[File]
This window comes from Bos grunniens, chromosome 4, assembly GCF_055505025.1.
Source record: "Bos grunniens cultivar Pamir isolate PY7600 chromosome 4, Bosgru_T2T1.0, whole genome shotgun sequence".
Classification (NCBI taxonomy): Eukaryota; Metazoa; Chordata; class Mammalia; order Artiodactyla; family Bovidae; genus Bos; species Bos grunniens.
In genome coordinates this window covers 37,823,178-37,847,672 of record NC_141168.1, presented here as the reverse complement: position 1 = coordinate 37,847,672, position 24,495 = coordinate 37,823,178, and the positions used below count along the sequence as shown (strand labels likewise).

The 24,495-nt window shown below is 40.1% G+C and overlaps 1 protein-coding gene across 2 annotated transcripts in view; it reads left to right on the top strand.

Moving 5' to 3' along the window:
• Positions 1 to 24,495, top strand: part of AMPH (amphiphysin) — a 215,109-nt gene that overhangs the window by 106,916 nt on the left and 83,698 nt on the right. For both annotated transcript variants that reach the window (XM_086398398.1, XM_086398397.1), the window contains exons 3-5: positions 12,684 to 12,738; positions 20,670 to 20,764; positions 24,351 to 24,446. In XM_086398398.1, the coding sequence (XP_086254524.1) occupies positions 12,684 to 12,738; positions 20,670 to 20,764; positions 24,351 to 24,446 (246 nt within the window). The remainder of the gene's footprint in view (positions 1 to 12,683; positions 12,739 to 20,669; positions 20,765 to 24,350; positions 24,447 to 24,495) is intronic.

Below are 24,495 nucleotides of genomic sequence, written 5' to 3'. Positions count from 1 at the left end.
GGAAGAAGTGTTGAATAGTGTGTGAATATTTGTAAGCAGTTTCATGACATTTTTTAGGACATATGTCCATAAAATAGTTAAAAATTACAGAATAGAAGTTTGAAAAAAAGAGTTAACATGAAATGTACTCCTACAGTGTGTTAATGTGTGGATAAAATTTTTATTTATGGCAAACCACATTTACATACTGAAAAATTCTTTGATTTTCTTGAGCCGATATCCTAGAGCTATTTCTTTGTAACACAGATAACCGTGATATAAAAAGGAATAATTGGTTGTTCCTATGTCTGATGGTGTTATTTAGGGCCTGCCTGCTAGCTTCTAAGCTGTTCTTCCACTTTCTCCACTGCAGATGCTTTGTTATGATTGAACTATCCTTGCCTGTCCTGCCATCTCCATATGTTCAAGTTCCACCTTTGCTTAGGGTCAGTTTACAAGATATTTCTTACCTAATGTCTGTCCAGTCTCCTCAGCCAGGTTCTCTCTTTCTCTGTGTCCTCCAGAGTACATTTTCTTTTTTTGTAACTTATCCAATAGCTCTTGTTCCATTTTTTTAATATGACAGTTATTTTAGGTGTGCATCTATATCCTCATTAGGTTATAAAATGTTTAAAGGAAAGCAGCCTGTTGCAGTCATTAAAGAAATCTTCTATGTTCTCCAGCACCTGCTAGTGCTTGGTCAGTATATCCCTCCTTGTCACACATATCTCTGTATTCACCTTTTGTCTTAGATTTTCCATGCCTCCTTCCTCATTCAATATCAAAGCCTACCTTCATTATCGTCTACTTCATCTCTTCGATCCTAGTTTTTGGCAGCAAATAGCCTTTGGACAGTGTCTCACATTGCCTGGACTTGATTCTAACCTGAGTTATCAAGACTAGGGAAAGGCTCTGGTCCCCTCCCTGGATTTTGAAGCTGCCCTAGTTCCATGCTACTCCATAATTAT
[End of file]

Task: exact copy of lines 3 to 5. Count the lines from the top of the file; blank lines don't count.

Classification (NCBI taxonomy): Eukaryota; Metazoa; Chordata; class Mammalia; order Artiodactyla; family Bovidae; genus Bos; species Bos grunniens.
In genome coordinates this window covers 37,823,178-37,847,672 of record NC_141168.1, presented here as the reverse complement: position 1 = coordinate 37,847,672, position 24,495 = coordinate 37,823,178, and the positions used below count along the sequence as shown (strand labels likewise).

The 24,495-nt window shown below is 40.1% G+C and overlaps 1 protein-coding gene across 2 annotated transcripts in view; it reads left to right on the top strand.